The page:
Argentina is close to default on its loan obligations. Brazil is on the verge of a currency crisis, and virtually all developing economies have seen growth and exchange rates slashed in recent months. Rising medical costs, ongoing countrywide shutdowns, and collapsing commodity prices will reinforce negative growth in the coming months making a “V” shaped recovery less and less likely. Argentina has become a case study of what can happen when the government’s ability to finance its deficits ends in default. The top chart below represents the official government exchange rate for the Argentina Peso and forward expectations from financial analysts. And as for the bottom chart below, it illustrates the “Blue dollar” rate or the exchange transacted in the private sector. The current Blue dollar rate is above 70% and has nearly reached 100% very recently, implying massive inflation or devaluation expectations going forward the government refuses to acknowledge. While analysts speak of deflation, many emerging markets are experiencing the opposite as local currency devaluations fuel rising domestic prices.
Real World U.S. Dollar Impact on Commodity Markets
Weak currencies have several types of impact on local and global commodity markets:
- Increased farmer selling as producers receives more in local currency relative to what global buyers in USD pay.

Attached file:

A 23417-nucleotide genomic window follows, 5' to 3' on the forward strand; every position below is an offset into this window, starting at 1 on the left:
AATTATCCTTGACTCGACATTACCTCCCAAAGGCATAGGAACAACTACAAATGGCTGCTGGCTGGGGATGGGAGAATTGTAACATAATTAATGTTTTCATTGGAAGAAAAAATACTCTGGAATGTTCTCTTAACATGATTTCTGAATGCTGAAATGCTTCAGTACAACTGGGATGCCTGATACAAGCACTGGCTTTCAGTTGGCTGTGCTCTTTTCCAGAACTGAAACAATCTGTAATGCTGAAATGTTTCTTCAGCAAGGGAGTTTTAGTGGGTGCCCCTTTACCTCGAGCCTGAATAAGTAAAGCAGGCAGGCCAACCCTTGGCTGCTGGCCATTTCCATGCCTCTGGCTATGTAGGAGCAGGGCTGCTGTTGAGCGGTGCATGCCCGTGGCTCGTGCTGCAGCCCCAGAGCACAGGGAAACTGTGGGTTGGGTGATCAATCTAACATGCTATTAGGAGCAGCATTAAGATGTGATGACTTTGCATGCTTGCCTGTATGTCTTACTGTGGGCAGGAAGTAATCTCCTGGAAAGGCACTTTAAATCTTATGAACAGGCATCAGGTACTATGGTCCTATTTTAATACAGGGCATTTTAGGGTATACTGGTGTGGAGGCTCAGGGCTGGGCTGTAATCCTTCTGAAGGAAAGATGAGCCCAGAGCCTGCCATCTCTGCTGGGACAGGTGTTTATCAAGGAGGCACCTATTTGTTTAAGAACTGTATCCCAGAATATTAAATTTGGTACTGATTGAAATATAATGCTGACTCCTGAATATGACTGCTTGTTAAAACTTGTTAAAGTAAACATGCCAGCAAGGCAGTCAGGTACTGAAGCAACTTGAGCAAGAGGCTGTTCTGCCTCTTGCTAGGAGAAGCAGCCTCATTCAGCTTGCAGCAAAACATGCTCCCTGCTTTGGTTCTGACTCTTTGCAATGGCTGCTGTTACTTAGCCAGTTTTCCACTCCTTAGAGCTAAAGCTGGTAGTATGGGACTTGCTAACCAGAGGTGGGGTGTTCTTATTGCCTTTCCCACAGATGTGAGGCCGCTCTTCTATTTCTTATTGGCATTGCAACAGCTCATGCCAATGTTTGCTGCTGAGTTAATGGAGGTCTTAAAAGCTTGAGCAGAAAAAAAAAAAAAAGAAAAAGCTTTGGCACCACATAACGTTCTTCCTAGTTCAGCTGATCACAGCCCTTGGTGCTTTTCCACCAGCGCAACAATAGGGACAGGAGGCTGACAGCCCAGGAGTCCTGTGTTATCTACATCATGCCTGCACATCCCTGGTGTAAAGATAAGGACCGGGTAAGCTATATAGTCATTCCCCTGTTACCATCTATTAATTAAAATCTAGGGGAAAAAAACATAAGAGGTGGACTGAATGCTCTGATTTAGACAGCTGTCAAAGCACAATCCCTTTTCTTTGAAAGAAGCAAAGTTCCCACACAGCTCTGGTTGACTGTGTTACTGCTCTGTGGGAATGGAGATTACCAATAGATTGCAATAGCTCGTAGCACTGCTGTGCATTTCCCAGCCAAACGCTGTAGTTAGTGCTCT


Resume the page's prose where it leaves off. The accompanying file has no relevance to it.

- Increased production and processing margins as buyers are willing to pay more, and the increasing value of the business creates a virtuous investment cycle.
- Spot and forward hedging increases as managing futures risk of the commodity is often much cheaper than F.X. hedging. Currencies can trend for long periods with commodity companies having very little insight into future policies; therefore, F.X. moves (see Argentina below).
- Foreign investment is attracted to places with substantial production capabilities. This can be vertical integration of a business or diversification from the current portfolio.
Over the last several years, commodity production in emerging markets has increased to new records each growing cycle, with producers getting near or all-time high prices in local currency terms despite commodity markets underperforming virtually every other asset class since 2013. This has created a deflationary cycle in agricultural markets with technology and profitability, encouraging acreage expansion in most developing countries. Examples are wheat in former USSR countries, corn and soybeans in Brazil and Argentina, or cotton in India and Pakistan. Once the crop production is established, investment in storage, logistics, and export capacity soon follow. Brazil has been the quintessential example of this cycle over the last decade.